The Beach Apartments at once celebrate the bygone era of Route 66 and work to redevelop downtown Albuquerque in a very different age.
The Beach Apartments are economical structures of wood frame and stucco built with municipal bonds; their 74 units mix market-rate and subsidized low-income rentals. Named after Tingley Beach, an adjacent manmade pond, the apartments are wedged between Central Avenue/Route 66 and the 18-hole golf course of the Albuquerque Country Club. To Antoine Predock, the site seemed to “straddle a cultural fault line” between the Hispanic low riders cruising Central Avenue and the fairways of Albuquerque’s elite. Caught between two worlds, the Beach Apartments overlook the golf course with subdued elevations mimicking the prevailing Mediterranean style of the Country Club neighborhood, yet turn their primary and much more vibrant face to Route 66.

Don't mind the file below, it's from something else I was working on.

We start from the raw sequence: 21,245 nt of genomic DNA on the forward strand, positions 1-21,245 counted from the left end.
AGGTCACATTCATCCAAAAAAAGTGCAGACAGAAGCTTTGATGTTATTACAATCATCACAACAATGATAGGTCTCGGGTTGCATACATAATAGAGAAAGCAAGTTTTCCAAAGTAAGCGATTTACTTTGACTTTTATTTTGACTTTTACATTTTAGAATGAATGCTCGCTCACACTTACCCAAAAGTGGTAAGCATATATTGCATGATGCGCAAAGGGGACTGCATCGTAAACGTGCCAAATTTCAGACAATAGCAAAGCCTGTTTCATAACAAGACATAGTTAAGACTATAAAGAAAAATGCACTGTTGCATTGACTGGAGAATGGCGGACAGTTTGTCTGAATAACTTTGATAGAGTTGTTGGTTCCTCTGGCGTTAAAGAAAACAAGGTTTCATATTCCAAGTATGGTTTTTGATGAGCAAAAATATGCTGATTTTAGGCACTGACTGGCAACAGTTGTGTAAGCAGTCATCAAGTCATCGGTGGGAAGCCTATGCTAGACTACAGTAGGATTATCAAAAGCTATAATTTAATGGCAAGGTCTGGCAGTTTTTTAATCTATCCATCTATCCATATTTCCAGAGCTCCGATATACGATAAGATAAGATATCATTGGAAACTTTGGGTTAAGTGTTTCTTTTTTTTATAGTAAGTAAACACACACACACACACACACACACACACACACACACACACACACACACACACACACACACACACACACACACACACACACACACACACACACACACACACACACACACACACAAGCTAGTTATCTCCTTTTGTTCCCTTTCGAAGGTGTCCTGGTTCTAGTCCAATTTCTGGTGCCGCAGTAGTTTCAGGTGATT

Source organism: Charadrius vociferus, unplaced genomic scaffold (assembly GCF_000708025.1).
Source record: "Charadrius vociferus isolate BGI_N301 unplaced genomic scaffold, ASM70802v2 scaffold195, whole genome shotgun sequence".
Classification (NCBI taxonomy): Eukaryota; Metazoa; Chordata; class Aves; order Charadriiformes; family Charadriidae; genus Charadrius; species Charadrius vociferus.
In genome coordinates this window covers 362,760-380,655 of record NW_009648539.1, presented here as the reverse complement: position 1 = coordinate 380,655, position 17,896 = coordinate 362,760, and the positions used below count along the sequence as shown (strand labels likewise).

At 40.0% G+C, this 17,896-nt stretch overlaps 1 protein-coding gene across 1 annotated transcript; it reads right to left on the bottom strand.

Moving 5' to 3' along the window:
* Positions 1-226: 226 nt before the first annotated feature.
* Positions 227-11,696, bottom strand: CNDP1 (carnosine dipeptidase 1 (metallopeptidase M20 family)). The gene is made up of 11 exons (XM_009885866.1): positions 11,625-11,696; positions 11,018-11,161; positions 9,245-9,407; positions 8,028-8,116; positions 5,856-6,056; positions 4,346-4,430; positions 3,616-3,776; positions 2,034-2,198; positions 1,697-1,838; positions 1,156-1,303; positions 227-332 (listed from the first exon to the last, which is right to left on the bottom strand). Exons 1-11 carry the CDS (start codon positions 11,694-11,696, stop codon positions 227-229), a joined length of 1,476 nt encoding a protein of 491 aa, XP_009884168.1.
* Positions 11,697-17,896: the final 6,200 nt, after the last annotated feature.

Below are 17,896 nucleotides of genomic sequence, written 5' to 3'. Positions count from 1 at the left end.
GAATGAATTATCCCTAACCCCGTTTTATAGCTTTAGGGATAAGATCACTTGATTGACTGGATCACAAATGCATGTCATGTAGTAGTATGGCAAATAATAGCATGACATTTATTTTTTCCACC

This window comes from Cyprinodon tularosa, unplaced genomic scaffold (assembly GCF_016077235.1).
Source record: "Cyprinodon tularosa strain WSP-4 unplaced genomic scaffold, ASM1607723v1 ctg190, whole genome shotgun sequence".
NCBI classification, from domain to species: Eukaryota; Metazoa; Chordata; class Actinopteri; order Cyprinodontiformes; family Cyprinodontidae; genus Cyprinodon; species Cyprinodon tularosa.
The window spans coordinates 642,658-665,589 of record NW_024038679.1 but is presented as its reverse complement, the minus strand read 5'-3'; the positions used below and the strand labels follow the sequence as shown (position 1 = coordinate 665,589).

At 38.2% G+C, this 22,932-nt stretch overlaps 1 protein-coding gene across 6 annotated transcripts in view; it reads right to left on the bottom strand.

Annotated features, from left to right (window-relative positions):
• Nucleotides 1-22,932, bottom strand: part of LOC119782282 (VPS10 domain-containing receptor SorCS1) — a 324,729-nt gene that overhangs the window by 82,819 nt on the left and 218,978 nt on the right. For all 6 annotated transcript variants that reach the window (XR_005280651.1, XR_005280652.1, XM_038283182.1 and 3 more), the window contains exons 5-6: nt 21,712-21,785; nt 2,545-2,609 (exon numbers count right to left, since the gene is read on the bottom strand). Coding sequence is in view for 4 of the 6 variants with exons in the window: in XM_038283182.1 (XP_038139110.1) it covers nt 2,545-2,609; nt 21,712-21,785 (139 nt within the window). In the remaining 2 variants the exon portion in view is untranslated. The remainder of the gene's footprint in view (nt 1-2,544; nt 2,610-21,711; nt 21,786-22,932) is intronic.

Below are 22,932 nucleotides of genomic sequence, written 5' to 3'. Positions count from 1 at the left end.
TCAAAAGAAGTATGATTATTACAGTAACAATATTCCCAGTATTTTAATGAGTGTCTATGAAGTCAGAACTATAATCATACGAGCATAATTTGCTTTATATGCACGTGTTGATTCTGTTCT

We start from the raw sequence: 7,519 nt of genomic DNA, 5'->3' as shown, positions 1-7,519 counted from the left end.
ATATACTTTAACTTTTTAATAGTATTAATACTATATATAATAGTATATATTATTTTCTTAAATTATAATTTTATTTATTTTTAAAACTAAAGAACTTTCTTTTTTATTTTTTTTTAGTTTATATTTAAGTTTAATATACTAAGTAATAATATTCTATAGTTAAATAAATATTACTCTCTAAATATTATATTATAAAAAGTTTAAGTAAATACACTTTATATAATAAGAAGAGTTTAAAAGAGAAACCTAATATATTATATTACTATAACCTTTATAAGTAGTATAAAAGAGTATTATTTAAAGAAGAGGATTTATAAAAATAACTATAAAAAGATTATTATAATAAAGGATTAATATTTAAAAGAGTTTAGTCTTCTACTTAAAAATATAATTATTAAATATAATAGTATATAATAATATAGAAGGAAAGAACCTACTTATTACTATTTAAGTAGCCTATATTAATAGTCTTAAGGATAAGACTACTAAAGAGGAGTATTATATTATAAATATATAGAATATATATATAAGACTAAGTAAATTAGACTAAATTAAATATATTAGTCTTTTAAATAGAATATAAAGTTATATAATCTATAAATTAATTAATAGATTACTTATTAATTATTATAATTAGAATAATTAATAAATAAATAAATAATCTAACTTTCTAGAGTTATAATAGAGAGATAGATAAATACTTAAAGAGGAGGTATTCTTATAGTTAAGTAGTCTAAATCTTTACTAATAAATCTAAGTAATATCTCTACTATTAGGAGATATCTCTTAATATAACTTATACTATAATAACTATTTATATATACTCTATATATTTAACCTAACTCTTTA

This main elevation, 750 feet long, clusters into stepped masses that suggest both an artificial mountain range to be read at the speed of a passing automobile, and a Southwestern village of buildings and connecting parking lots, now scaled to humans on foot. Polychromatic stucco unrolls across the stepped and terraced elevations in bands of tan, grey, sage green, light blue, and terra-cotta red. Accented at night by neon lighting, the scheme intentionally mediates the patterning of Navajo blankets and the imagery of Route 66 motels, with their highway signs and motor courts. Architecturally, the Beach Apartments are indebted to the lessons of Learning from Las Vegas. They are also, paradoxically, an early example of Albuquerque’s ongoing municipal effort to counter the patterns of suburban dispersal and revive the city core with housing along the Central Avenue corridor.
Mulard, Claudine. “Predock.” Architecture intérieure créé, no. 233 (December 1989-January 1990): 104-125.
Predock, Antoine. “Antoine Predock.” A+U (Architecture and Urbanism) 88, no. 11 (November 1988): 75-130.
Venturi, Robert, Denise Scott Brown, and Steven Izenour. Learning from Las Vegas. Cambridge: MIT Press, 1972.